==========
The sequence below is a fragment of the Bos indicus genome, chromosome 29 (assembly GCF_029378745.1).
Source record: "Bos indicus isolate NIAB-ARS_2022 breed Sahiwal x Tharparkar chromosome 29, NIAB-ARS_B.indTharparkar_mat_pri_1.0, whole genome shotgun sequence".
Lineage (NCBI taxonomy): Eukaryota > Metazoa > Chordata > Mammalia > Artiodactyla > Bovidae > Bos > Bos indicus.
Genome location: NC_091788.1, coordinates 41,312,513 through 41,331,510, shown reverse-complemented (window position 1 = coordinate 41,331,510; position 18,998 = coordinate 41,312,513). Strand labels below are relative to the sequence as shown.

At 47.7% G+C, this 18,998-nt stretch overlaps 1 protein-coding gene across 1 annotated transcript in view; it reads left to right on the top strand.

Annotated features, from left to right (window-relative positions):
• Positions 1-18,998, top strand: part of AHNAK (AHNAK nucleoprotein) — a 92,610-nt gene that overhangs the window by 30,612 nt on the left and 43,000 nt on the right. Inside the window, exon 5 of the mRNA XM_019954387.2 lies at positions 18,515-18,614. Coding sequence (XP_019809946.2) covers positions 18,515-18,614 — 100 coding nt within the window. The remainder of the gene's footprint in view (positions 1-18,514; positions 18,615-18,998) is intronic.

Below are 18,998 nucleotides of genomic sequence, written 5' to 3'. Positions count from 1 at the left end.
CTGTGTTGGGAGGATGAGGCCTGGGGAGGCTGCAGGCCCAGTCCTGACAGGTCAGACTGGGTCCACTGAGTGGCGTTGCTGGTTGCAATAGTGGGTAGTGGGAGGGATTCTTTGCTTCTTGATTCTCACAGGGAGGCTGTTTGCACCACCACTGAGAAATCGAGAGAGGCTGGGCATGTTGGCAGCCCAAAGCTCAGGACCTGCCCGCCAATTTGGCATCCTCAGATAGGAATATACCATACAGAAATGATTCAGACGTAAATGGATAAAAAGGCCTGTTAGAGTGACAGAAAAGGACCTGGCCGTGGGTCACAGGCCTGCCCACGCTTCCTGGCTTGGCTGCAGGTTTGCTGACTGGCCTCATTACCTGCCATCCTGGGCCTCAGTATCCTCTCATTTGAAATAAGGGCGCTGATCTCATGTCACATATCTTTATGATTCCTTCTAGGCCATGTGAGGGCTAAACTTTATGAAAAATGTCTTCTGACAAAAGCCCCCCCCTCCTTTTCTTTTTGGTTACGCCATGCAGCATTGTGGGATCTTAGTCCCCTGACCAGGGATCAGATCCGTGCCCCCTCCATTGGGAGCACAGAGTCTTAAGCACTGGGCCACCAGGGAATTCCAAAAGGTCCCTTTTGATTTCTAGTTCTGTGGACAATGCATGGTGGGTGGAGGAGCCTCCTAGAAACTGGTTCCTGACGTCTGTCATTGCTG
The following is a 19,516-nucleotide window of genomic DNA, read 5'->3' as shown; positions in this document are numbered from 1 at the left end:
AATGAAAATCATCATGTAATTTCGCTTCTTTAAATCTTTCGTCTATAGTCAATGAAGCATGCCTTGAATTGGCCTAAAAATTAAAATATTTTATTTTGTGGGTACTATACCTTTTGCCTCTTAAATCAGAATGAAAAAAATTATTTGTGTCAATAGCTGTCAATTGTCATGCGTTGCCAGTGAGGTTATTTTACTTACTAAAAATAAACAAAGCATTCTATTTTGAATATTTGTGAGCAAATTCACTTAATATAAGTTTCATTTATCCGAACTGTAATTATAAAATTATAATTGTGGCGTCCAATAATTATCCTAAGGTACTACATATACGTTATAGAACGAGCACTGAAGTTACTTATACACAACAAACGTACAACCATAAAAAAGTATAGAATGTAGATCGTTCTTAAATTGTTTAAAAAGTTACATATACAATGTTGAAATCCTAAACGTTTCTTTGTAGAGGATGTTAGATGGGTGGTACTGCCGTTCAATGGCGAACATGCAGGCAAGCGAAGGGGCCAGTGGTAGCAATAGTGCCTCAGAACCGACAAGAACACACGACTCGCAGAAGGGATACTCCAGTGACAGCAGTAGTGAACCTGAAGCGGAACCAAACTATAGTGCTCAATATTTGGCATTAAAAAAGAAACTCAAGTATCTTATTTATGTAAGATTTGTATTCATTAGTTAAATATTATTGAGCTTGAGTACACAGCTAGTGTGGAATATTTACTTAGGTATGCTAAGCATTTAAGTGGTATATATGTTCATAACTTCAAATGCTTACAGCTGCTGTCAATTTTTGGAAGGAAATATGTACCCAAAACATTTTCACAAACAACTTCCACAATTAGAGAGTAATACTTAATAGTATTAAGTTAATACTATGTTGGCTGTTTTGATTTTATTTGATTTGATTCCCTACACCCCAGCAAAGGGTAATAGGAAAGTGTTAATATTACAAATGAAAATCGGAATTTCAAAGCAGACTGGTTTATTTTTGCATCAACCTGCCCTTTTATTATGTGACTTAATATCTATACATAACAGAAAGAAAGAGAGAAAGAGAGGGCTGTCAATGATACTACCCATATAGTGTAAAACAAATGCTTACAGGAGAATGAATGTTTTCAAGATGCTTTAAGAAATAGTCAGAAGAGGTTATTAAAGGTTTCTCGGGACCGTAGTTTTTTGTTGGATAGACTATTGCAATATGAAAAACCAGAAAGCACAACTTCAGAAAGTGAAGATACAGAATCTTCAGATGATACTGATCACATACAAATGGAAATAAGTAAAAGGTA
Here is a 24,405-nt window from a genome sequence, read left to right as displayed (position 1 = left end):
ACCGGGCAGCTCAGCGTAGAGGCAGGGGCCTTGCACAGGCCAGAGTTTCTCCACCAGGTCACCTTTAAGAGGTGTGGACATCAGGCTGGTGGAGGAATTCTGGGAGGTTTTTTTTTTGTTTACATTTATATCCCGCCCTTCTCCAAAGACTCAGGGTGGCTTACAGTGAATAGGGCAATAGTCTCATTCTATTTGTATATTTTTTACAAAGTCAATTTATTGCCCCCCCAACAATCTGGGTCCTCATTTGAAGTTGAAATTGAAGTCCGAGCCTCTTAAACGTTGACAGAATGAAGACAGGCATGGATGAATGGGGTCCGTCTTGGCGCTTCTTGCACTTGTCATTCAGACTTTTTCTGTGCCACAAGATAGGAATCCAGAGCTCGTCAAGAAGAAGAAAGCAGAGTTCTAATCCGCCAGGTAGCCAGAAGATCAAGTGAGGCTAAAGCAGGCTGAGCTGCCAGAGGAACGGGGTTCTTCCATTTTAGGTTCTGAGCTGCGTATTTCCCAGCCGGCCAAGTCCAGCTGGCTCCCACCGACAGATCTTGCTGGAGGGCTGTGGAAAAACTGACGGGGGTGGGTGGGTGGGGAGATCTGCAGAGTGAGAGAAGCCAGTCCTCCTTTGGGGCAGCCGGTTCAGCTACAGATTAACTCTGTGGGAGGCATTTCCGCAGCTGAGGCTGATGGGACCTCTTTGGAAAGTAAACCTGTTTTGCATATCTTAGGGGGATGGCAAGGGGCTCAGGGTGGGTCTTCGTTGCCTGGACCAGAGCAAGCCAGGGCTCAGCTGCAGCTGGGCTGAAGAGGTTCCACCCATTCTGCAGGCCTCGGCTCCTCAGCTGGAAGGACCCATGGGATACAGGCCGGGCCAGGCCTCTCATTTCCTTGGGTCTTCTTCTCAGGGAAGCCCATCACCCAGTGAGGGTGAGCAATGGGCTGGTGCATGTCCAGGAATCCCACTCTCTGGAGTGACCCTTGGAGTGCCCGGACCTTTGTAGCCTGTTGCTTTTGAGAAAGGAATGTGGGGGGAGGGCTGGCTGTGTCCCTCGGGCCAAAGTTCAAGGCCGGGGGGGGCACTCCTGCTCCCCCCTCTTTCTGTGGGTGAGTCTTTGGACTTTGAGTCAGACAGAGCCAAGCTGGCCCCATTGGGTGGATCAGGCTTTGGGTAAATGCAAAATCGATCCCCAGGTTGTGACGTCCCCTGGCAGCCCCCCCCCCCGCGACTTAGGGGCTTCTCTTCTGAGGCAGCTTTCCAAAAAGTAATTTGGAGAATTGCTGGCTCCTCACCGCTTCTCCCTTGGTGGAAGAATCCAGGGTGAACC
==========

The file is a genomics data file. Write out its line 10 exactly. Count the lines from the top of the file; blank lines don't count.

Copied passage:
The following is a 19,516-nucleotide window of genomic DNA, read 5'->3' as shown; positions in this document are numbered from 1 at the left end: